Strange people you see in the mall really shouldn't be telling you what to do, unless it's along the lines of "You are blessed, enjoy your life!" (which is probably the most common stranger advice, especially when they see your cute babies).  When Wyatt was a month or two old some lady at Joann's told me I was holding him wrong.  But actually Wyatt was just trying to look at the lights (he's always loved lights).  Annoying?  Yes, this is probably the type of advice that is truly annoying with no real redeeming factors.  But it's not something to dwell on.  Your blood pressure will thank you if you just learn to dismiss it.

6.  I realize I don't have to take all the advice given to me.

People can give me all the advice they want, but in the end I pray about it, and I decide what's going to work best for me or my family.  I'm not obligated to take any specific advice, especially the advice given by random people at the store.  And those who love me are going to support me whatever I decide.  That knowledge is freeing and makes the advice less frustrating.  I've learned to listen to the advice, to consider it because a multitude of counselors is a good thing, and to have confidence in the final decisions I make.



(Free printable - click on photo to enlarge, then save to your computer.)


7.  I realize sometimes that "annoying advice" is just what I need.

This goes back to the week we got back from our honeymoon.  Someone who is close to me noticed that I kept correcting parts of the story when Derek was telling about the different things we saw on our trip, and they advised me not to do that and just let Derek tell the story his way.  It annoyed me at the time, but two years later I read something that reminded me of that conversation, and I realized that person was right.  It was silly of me to keep correcting Derek on things that didn't matter - it was disrespectful and sent the message that Derek was getting everything wrong.  I vowed right then to listen to the advice that was given me in the future and try not to be immediately annoyed, because even if I disagreed at the moment the wisdom could become more apparent to me later.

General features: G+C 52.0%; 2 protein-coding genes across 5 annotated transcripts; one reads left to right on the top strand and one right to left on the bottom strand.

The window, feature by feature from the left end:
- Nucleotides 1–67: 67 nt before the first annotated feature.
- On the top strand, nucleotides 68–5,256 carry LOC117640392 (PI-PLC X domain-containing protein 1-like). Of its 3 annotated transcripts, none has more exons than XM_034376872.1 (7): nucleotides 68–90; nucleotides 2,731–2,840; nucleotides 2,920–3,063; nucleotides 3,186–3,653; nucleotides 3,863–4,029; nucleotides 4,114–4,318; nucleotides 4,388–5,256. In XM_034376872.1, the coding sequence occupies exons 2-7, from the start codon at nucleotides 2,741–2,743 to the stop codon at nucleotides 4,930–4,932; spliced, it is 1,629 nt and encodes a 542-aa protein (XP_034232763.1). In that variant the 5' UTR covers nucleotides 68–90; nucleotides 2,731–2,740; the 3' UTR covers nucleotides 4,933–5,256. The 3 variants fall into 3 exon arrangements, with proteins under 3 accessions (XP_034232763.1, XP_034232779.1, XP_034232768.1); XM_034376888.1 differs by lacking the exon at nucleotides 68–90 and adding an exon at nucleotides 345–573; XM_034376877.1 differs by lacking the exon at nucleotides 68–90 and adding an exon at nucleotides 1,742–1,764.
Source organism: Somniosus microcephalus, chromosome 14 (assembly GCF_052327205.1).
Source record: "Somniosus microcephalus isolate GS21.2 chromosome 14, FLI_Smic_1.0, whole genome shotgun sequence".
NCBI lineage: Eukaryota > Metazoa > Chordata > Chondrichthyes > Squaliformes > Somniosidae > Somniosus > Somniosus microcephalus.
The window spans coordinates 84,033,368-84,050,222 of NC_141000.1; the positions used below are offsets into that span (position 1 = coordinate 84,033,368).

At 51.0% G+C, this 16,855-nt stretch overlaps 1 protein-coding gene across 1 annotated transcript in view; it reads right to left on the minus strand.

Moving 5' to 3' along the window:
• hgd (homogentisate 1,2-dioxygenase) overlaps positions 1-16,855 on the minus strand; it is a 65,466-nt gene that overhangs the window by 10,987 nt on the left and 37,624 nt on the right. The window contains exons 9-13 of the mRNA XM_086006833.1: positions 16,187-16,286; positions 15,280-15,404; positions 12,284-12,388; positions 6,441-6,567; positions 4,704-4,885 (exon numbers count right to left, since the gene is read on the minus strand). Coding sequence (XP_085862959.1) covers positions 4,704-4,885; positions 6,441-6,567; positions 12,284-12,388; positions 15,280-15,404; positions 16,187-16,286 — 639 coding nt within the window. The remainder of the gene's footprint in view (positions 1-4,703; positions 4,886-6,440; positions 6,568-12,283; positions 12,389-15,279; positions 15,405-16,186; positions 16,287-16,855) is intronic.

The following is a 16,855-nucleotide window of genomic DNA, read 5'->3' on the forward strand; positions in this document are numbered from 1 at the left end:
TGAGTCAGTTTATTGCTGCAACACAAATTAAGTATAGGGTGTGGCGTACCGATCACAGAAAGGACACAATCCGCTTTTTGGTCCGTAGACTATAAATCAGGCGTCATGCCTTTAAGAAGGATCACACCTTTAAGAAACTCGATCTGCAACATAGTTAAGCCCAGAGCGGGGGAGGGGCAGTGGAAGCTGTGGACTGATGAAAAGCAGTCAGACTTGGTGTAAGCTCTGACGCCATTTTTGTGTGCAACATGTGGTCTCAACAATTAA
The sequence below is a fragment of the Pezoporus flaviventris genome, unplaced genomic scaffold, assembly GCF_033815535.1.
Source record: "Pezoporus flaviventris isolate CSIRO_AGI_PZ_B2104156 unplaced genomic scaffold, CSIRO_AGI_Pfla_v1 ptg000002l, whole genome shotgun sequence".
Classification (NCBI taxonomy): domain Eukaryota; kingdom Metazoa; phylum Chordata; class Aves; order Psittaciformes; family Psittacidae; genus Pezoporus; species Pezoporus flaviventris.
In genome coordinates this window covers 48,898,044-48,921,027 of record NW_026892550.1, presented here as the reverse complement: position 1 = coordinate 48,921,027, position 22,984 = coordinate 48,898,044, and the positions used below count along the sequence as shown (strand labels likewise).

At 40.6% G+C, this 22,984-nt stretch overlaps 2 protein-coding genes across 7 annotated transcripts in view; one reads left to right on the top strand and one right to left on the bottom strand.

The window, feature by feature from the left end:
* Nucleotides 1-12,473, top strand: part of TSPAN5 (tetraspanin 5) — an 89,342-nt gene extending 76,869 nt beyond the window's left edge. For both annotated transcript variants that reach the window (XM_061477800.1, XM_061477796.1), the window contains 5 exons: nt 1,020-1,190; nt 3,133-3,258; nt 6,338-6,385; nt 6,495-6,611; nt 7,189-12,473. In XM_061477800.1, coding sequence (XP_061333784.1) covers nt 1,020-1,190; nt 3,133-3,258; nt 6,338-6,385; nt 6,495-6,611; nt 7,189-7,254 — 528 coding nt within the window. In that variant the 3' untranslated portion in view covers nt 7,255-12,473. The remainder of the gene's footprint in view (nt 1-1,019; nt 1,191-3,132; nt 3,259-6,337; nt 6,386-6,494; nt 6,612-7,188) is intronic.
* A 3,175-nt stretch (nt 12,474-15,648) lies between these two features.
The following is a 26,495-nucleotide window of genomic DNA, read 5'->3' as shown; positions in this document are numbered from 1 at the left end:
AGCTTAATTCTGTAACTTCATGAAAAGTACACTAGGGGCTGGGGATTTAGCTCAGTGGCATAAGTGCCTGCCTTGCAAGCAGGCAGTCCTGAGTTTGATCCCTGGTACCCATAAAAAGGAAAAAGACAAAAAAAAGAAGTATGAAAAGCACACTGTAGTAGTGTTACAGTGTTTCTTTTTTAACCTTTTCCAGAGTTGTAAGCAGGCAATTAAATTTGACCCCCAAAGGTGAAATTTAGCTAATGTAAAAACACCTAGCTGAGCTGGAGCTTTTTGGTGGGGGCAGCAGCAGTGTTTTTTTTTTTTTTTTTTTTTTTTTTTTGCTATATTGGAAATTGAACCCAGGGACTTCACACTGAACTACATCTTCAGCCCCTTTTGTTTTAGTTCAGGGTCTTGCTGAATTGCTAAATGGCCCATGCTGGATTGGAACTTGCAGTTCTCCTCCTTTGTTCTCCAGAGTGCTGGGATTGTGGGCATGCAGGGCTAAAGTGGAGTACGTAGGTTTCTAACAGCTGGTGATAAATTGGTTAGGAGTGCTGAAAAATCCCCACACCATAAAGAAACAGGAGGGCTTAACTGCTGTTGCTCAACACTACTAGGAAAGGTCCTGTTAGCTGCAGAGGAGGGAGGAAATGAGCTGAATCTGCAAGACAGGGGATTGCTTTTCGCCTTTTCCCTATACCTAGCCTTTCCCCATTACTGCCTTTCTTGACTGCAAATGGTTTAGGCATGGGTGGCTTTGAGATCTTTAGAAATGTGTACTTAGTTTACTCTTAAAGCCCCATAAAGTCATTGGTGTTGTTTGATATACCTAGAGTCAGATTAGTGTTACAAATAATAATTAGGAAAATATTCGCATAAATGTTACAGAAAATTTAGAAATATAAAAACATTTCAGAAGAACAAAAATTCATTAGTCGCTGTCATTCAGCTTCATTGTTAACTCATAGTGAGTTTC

8.  I realize that sometimes people are trying to be controlling or manipulative, and in those instances it's okay to respectfully disagree or disregard their "advice".

Some people are controlling.  Some people are trying to push their agendas.  Some people are insulting you personally and hide their insults behind "advice".  I try to give people the benefit of a doubt, but I think if you suspect that this may be the reason behind someone's "advice", you should run their comments by someone you trust.  If you feel like someone is being controlling or manipulative, it's okay to respectfully stand your ground and refuse to accept the hurtful words.


How did I come to realize all this?  Because I've come face-to-face with the fact that sometimes I am an unsolicited-advice giver!  I think everyone is at times without really realizing it.   And I know the reasons behind my motivations when I give advice.   This has helped me to search out and appreciate more the heart of those who are trying to give me advice - because I think most people are giving advice for pure reasons.